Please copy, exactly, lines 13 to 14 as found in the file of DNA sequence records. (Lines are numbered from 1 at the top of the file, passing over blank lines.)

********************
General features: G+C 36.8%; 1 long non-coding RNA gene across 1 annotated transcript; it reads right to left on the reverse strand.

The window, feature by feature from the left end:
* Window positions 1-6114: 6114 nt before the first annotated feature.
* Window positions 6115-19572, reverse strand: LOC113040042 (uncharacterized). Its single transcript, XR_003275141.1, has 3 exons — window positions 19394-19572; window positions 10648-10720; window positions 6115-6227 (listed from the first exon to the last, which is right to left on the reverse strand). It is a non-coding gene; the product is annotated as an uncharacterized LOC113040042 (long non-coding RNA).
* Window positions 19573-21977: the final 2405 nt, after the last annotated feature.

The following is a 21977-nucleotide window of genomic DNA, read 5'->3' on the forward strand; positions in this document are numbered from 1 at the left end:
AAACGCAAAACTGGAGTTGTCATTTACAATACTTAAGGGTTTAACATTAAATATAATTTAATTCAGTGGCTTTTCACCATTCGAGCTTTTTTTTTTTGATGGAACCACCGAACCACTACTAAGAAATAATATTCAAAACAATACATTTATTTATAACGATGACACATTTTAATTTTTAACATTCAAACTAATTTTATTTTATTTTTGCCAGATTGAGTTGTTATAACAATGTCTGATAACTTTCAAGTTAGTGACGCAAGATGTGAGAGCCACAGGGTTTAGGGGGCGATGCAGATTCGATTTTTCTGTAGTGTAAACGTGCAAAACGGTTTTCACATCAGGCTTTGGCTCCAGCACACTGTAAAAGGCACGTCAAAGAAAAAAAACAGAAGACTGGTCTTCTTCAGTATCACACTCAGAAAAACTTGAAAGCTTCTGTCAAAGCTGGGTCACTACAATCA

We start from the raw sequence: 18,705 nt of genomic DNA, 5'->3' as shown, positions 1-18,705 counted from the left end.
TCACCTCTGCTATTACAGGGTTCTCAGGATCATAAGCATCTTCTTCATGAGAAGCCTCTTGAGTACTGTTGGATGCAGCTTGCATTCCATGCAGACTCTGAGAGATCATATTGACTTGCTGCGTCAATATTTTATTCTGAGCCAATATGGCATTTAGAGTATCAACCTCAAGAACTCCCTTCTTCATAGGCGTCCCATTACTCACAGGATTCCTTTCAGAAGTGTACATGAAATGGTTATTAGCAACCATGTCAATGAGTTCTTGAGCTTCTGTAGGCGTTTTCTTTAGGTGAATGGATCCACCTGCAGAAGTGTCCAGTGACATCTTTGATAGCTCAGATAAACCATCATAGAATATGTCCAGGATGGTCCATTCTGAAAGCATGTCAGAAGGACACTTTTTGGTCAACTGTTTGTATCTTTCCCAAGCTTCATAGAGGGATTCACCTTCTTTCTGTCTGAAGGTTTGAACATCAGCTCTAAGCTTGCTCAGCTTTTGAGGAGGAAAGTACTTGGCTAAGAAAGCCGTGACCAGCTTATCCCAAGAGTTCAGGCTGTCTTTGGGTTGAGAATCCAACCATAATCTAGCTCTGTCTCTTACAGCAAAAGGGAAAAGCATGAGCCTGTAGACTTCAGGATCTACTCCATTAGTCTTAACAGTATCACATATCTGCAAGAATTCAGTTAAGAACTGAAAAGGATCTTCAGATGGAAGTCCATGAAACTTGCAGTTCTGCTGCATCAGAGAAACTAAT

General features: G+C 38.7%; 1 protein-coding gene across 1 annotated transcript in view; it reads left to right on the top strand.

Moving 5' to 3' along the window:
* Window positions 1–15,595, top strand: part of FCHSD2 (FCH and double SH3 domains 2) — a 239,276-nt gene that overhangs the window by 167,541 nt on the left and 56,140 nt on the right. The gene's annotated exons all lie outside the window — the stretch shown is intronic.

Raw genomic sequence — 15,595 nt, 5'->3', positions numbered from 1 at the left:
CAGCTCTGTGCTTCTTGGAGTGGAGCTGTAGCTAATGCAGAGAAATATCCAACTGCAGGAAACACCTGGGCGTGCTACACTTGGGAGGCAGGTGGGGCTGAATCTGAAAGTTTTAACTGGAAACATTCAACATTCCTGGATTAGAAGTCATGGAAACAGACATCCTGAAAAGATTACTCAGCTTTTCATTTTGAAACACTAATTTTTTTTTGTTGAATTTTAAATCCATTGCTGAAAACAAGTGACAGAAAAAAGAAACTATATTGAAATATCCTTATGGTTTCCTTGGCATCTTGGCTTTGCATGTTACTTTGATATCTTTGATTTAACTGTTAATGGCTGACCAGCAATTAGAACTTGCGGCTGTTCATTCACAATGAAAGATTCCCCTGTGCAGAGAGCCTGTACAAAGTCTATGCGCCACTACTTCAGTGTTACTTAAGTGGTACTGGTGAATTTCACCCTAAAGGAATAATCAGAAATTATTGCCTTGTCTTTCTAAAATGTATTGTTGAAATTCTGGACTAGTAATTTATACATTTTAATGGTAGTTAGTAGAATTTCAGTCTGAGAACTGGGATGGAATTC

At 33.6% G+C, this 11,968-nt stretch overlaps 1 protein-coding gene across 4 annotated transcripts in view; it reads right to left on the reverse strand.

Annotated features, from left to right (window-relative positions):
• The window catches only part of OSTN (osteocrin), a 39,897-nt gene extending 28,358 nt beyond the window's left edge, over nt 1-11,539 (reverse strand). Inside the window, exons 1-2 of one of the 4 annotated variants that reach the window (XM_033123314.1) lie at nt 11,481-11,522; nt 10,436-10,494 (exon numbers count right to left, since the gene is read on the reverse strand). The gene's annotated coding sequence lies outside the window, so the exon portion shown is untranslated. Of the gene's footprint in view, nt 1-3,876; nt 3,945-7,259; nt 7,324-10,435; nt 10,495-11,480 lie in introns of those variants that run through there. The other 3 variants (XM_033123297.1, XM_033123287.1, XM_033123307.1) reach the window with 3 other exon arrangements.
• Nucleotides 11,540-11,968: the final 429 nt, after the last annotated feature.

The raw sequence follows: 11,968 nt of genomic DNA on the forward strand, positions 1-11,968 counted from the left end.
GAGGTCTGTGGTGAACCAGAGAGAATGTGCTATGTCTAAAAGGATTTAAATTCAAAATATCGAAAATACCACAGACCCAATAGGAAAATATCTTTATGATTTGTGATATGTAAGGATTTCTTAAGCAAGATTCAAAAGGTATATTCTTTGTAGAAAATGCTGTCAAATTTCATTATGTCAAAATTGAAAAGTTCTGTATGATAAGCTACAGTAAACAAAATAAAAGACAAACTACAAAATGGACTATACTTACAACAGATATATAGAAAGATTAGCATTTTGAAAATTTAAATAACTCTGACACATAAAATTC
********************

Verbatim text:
Raw genomic sequence — 15,595 nt, 5'->3', positions numbered from 1 at the left:
CAGCTCTGTGCTTCTTGGAGTGGAGCTGTAGCTAATGCAGAGAAATATCCAACTGCAGGAAACACCTGGGCGTGCTACACTTGGGAGGCAGGTGGGGCTGAATCTGAAAGTTTTAACTGGAAACATTCAACATTCCTGGATTAGAAGTCATGGAAACAGACATCCTGAAAAGATTACTCAGCTTTTCATTTTGAAACACTAATTTTTTTTTGTTGAATTTTAAATCCATTGCTGAAAACAAGTGACAGAAAAAAGAAACTATATTGAAATATCCTTATGGTTTCCTTGGCATCTTGGCTTTGCATGTTACTTTGATATCTTTGATTTAACTGTTAATGGCTGACCAGCAATTAGAACTTGCGGCTGTTCATTCACAATGAAAGATTCCCCTGTGCAGAGAGCCTGTACAAAGTCTATGCGCCACTACTTCAGTGTTACTTAAGTGGTACTGGTGAATTTCACCCTAAAGGAATAATCAGAAATTATTGCCTTGTCTTTCTAAAATGTATTGTTGAAATTCTGGACTAGTAATTTATACATTTTAATGGTAGTTAGTAGAATTTCAGTCTGAGAACTGGGATGGAATTC